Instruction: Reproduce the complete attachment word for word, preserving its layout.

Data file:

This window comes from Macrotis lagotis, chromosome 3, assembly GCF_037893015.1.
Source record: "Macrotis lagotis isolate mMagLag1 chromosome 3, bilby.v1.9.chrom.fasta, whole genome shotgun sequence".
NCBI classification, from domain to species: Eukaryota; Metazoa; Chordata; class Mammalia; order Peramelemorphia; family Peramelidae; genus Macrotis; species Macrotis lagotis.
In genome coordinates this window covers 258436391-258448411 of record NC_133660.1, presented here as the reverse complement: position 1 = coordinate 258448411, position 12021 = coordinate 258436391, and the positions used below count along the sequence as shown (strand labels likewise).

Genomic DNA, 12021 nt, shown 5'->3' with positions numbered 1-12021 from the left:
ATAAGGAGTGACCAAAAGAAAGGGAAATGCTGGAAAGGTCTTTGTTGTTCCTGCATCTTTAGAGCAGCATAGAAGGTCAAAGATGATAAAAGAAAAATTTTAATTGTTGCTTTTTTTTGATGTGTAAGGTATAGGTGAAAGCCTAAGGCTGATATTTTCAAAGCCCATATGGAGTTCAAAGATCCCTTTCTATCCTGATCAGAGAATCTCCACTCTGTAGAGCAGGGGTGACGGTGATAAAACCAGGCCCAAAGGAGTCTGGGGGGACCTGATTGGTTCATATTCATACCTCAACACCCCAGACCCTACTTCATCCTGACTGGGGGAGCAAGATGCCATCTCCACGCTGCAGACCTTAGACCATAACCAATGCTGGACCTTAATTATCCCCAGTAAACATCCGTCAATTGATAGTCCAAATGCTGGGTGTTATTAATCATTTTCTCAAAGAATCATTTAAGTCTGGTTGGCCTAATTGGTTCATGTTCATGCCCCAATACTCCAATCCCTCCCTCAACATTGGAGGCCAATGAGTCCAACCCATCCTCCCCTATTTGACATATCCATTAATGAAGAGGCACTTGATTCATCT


This window comes from Macrotis lagotis, chromosome 3, assembly GCF_037893015.1.
Source record: "Macrotis lagotis isolate mMagLag1 chromosome 3, bilby.v1.9.chrom.fasta, whole genome shotgun sequence".
NCBI classification, from domain to species: Eukaryota; Metazoa; Chordata; class Mammalia; order Peramelemorphia; family Peramelidae; genus Macrotis; species Macrotis lagotis.
In genome coordinates this window covers 258436391-258448411 of record NC_133660.1, presented here as the reverse complement: position 1 = coordinate 258448411, position 12021 = coordinate 258436391, and the positions used below count along the sequence as shown (strand labels likewise).

Genomic DNA, 12021 nt, shown 5'->3' with positions numbered 1-12021 from the left:
ATAAGGAGTGACCAAAAGAAAGGGAAATGCTGGAAAGGTCTTTGTTGTTCCTGCATCTTTAGAGCAGCATAGAAGGTCAAAGATGATAAAAGAAAAATTTTAATTGTTGCTTTTTTTTGATGTGTAAGGTATAGGTGAAAGCCTAAGGCTGATATTTTCAAAGCCCATATGGAGTTCAAAGATCCCTTTCTATCCTGATCAGAGAATCTCCACTCTGTAGAGCAGGGGTGACGGTGATAAAACCAGGCCCAAAGGAGTCTGGGGGGACCTGATTGGTTCATATTCATACCTCAACACCCCAGACCCTACTTCATCCTGACTGGGGGAGCAAGATGCCATCTCCACGCTGCAGACCTTAGACCATAACCAATGCTGGACCTTAATTATCCCCAGTAAACATCCGTCAATTGATAGTCCAAATGCTGGGTGTTATTAATCATTTTCTCAAAGAATCATTTAAGTCTGGTTGGCCTAATTGGTTCATGTTCATGCCCCAATACTCCAATCCCTCCCTCAACATTGGAGGCCAATGAGTCCAACCCATCCTCCCCTATTTGACATATCCATTAATGAAGAGGCACTTGATTCATCT